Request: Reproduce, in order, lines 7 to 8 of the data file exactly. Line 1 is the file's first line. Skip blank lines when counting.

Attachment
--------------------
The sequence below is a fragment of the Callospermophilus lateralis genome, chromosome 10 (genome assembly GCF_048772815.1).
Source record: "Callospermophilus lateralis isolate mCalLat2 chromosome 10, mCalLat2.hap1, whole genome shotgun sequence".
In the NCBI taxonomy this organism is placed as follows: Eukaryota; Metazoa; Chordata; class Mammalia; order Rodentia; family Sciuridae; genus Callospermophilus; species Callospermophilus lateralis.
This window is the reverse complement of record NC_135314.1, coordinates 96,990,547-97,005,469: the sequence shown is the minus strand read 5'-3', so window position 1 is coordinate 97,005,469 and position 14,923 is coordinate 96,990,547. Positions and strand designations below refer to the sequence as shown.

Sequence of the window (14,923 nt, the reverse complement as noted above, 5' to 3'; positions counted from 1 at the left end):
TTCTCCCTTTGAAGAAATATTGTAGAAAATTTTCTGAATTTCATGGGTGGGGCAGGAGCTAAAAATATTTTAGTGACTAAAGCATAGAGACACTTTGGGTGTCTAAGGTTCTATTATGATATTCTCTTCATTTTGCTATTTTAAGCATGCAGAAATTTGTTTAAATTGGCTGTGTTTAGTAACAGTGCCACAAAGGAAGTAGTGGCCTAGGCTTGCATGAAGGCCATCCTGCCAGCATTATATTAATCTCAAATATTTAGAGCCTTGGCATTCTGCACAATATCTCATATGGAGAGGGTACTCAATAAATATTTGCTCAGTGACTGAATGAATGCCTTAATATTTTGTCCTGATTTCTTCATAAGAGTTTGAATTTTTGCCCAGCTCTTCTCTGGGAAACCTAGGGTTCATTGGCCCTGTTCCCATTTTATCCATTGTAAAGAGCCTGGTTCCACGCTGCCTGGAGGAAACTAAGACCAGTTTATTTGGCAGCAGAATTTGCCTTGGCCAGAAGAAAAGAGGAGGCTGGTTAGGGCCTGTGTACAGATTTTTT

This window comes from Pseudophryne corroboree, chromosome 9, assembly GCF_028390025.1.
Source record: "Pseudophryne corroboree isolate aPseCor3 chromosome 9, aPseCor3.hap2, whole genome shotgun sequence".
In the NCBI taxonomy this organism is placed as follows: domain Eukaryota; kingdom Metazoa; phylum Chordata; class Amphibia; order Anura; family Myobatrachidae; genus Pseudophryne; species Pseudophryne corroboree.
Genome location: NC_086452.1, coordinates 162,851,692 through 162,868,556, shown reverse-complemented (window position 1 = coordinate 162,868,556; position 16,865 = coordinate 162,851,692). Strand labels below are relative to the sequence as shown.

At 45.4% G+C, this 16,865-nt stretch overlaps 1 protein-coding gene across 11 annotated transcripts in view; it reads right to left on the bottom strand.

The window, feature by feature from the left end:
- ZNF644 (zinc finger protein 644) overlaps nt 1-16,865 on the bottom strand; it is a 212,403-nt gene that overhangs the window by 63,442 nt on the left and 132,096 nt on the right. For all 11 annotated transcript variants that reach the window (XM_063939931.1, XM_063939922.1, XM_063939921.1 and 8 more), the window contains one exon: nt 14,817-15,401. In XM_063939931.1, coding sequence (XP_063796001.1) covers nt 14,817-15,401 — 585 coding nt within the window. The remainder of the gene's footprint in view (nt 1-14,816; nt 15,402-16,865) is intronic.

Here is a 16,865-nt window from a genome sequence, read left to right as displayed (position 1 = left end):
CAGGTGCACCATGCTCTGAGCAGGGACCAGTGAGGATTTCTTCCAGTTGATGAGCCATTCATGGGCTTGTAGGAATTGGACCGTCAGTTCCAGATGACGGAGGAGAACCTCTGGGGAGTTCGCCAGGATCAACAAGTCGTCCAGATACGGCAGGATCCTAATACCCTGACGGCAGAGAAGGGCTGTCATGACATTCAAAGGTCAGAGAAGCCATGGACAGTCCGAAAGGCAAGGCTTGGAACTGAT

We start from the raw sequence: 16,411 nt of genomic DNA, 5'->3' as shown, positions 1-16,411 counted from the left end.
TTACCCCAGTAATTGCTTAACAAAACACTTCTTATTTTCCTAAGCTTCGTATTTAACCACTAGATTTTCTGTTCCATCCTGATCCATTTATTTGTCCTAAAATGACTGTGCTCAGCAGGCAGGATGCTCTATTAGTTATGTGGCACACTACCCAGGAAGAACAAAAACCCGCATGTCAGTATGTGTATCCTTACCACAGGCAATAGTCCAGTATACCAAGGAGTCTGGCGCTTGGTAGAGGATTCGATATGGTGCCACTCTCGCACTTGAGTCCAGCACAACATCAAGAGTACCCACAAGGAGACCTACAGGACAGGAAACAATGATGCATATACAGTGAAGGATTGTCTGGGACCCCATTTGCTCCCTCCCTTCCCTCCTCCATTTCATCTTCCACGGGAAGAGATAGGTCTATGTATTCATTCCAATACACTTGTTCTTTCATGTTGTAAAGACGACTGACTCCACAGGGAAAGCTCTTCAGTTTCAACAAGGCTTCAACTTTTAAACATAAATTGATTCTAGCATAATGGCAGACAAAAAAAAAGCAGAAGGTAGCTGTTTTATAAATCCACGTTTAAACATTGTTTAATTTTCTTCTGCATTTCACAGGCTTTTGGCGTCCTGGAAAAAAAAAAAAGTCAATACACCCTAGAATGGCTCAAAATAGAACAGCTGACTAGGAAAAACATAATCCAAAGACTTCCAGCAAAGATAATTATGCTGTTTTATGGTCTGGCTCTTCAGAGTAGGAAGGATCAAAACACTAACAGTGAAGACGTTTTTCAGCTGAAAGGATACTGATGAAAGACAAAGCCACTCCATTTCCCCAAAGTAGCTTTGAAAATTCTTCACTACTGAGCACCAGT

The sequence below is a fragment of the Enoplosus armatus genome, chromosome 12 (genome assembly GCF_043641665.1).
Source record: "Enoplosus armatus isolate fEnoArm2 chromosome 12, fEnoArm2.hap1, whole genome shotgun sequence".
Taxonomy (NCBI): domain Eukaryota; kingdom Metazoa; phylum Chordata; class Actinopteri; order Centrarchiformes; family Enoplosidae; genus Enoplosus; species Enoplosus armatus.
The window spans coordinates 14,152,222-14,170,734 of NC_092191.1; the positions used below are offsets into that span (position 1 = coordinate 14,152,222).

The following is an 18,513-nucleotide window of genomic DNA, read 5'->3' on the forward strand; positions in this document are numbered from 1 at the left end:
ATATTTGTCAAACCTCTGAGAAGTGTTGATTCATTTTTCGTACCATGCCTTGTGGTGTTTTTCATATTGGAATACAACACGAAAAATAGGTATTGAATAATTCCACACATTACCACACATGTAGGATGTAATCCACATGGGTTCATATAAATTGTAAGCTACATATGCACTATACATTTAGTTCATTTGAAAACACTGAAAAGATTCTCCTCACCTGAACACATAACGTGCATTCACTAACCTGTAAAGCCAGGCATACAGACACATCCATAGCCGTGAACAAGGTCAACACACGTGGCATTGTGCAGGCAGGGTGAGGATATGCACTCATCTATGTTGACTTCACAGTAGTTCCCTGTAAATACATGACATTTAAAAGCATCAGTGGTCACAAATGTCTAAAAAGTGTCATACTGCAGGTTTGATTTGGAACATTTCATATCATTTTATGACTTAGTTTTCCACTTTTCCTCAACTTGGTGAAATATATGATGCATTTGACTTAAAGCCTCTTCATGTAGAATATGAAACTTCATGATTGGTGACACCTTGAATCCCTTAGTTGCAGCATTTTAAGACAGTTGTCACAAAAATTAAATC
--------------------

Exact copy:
This window comes from Pseudophryne corroboree, chromosome 9, assembly GCF_028390025.1.
Source record: "Pseudophryne corroboree isolate aPseCor3 chromosome 9, aPseCor3.hap2, whole genome shotgun sequence".